The Speed of Our Body Compared to IndyCars

Blog blog-the-speed-of-our-body-compared-to-indycars-09282015

There’s no doubt in any IndyCar fan’s mind that these are impressive, powerful and fast machines. Average IndyCar speeds reach approximately 227 mph, though some racers have posted even faster laps. It’s expected that the average speed will soon be 230 mph.

But what you might not realize is that the human body is as powerful, if not more powerful than an IndyCar, and can boast some impressive speeds of its own. Take a look.


Human coughs come in all sorts of varieties, but they all happen the same way. A cough starts with a deep breath, followed by a compression of air in the lungs. The diaphragm then pushes a burst of air out of the body. Coughs also force out thousands of tiny saliva droplets at speeds of up to 50 mph.


Sneezes, similar to coughs, produce thousands of saliva droplets that are expelled from the body. Sneezes, however, produce far more droplets – approximately 40,000.

The larger, heavier droplets quickly fall to the floor, but the lighter droplets can remain airborne indefinitely as they are caught up in a room’s airflow. This is why it’s important to cover your mouth when sneezing to prevent the spread of germs. Regardless of weight or size of the droplets, a sneeze can travel at speeds of 200 mph or greater.

Blood flow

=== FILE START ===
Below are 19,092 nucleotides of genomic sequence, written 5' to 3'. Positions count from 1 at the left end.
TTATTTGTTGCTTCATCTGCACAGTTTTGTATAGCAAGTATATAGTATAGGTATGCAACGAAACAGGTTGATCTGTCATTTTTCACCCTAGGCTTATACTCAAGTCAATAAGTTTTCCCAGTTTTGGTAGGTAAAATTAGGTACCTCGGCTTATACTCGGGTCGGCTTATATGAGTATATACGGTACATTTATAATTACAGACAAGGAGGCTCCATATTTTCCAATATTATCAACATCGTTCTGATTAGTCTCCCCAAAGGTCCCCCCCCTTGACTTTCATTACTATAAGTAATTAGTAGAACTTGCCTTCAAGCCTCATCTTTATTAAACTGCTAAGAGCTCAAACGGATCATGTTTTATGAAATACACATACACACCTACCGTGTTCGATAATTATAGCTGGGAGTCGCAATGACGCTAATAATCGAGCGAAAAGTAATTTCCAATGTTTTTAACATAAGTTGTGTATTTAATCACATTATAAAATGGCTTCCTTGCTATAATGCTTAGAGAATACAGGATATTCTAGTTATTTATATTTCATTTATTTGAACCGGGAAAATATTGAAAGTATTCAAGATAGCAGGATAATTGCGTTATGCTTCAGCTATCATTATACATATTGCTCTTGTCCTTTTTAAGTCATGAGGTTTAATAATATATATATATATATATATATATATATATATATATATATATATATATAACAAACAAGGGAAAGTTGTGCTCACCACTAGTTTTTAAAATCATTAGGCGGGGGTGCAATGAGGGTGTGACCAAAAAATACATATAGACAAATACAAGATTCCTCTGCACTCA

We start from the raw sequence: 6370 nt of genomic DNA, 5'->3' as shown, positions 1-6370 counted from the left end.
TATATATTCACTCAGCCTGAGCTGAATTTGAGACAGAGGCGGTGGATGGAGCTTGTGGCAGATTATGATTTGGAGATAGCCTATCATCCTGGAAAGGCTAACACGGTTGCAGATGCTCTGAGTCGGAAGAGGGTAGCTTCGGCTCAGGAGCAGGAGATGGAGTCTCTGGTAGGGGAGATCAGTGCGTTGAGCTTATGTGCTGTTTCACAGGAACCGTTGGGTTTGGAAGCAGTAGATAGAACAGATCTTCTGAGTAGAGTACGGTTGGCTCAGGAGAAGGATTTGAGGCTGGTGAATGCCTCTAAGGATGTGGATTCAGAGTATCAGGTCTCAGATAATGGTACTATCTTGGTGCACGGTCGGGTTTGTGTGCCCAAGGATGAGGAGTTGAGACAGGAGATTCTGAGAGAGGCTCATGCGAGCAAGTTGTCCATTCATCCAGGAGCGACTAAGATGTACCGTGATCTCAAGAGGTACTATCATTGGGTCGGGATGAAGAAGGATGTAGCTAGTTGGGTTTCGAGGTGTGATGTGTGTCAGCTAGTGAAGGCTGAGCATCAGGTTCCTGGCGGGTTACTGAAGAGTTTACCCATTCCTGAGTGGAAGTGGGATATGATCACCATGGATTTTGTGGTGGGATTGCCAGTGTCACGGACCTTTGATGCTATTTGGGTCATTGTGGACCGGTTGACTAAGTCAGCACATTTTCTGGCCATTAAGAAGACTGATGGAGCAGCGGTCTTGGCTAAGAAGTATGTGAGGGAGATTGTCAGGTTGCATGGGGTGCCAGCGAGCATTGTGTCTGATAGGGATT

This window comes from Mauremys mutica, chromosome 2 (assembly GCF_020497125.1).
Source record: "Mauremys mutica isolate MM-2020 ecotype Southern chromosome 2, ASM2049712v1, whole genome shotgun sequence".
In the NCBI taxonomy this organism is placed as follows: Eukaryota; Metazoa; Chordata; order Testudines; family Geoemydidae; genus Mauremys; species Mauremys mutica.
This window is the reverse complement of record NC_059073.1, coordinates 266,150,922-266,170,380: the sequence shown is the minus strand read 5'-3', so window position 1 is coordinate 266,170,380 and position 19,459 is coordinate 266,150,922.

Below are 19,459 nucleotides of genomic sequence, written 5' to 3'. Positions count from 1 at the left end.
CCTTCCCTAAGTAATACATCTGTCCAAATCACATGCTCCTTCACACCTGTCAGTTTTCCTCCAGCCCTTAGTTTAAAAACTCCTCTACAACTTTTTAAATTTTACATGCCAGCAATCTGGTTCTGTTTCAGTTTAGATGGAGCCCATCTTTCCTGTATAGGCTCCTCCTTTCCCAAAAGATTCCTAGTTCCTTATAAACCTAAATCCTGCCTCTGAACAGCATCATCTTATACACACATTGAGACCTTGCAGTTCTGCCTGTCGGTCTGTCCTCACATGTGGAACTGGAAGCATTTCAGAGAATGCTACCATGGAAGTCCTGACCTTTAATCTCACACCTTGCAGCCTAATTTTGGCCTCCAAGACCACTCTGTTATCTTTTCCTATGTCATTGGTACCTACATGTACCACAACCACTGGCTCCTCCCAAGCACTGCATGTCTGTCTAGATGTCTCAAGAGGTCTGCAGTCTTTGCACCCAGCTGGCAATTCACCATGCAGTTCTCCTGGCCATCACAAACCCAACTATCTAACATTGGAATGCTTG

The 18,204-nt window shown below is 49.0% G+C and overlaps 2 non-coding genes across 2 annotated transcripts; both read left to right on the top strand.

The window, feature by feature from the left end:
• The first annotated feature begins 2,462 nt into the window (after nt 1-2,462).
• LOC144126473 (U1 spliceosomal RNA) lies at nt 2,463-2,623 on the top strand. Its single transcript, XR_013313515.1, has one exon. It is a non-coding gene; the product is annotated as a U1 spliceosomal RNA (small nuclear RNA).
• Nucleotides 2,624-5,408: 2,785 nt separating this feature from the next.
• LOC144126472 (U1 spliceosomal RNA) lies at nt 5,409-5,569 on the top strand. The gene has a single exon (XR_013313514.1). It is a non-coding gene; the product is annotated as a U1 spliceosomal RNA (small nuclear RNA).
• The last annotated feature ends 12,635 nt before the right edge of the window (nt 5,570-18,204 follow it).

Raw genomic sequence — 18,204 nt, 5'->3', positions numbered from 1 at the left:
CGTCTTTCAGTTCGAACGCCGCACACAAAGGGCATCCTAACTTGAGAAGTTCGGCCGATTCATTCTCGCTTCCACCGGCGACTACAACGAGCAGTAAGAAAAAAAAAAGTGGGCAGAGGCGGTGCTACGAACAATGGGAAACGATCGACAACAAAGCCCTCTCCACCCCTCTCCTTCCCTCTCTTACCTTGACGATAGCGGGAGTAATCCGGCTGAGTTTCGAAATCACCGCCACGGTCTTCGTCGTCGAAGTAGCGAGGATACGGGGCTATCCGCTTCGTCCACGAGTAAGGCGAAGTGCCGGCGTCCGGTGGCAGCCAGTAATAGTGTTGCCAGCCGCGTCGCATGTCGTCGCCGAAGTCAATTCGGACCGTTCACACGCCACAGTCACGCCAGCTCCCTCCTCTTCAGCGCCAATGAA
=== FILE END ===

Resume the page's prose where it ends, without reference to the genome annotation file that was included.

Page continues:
The human heart beats 2.5 billion times in a lifetime and is responsible for blood flow within the body to all of our vital organs. For adult males, five quarts of blood continually pump through the body, and for adult women, quarts of blood are flowing. On average, at walking speed, blood flows at an average speed of three to four mph.

There are a variety of other body processes and velocities that can be measured, but the fact remains that none are quite as fast as an IndyCar. Sneezes come in a close second, though.

To learn more about body processes and to make sure your body is in top form, contact your primary care doctor. Learn more health information about your child's development & well-being.

Viewing all posts in …

Other Blog Posts That May Interest You

Blog Austin Web

Riley Patient, 16, Is Singing His Way Through Bone Cancer


Austin Hewitt was lying in bed, having just finished yet another round of chemotherapy when it hit him. He should write a song about this journey. He called it "The Twelve Days of Chemo."

Continue reading
Blog blog-elf-on-a-ledge-09282015

Elf on a Ledge


Elves Surprise Kids at Riley at IU Health One by one, children filed into playrooms at...

Continue reading
Blog blog-upcoming-art-show-spotlights-riley-artists-12022015 1

Upcoming Art Show Spotlights Riley Artists


Some people strive to create an interesting or attractive image when they construct a piece of art....

Continue reading

Viewing all posts in …